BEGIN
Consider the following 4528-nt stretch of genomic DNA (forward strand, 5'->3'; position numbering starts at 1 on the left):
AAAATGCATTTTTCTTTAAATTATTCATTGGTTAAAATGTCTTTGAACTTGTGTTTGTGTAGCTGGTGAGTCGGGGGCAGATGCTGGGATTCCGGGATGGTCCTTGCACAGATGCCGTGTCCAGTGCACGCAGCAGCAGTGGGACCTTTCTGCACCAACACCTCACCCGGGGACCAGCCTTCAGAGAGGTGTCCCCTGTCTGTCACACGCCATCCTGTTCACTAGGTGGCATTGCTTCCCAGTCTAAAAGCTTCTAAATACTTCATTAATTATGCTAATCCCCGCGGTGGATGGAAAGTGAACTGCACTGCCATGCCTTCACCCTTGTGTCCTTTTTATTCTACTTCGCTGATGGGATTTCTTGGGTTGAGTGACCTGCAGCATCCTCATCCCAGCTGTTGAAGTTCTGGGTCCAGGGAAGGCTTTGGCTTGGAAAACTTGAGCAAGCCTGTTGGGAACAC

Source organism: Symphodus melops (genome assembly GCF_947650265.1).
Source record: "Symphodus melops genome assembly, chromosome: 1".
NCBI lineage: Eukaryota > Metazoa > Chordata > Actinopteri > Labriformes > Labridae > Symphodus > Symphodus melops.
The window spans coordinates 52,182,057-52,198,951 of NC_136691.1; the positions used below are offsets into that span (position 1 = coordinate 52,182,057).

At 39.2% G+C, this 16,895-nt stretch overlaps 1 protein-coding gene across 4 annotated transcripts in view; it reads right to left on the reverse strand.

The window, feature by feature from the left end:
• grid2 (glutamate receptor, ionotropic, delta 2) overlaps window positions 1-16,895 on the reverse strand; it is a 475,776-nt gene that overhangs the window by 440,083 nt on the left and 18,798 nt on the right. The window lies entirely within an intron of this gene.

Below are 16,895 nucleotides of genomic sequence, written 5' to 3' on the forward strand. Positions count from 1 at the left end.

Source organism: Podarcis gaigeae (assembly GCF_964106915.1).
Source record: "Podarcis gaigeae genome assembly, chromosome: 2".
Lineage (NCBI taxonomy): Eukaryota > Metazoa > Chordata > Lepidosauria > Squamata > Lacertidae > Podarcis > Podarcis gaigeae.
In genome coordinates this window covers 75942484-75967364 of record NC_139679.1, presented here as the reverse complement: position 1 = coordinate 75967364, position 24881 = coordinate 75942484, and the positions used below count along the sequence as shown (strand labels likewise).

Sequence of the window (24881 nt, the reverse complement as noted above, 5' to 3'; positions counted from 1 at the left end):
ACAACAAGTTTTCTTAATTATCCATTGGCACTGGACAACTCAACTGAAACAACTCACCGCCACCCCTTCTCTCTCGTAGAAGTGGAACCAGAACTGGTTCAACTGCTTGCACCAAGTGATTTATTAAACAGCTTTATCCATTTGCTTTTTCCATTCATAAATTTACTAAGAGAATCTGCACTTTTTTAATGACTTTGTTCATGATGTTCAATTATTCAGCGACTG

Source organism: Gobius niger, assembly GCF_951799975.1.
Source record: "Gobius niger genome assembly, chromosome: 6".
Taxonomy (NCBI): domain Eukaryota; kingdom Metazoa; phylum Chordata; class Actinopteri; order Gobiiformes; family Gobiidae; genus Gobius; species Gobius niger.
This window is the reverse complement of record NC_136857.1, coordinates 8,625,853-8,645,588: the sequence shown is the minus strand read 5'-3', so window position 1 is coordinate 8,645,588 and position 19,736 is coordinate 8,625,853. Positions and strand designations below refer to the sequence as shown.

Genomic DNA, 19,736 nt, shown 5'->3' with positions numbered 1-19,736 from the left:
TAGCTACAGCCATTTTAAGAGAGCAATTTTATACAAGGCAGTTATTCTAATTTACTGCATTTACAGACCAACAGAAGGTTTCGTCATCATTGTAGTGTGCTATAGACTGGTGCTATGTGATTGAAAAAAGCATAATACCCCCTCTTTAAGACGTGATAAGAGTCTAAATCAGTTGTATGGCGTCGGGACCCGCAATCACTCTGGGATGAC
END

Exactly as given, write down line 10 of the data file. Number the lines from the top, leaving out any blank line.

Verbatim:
Below are 16,895 nucleotides of genomic sequence, written 5' to 3' on the forward strand. Positions count from 1 at the left end.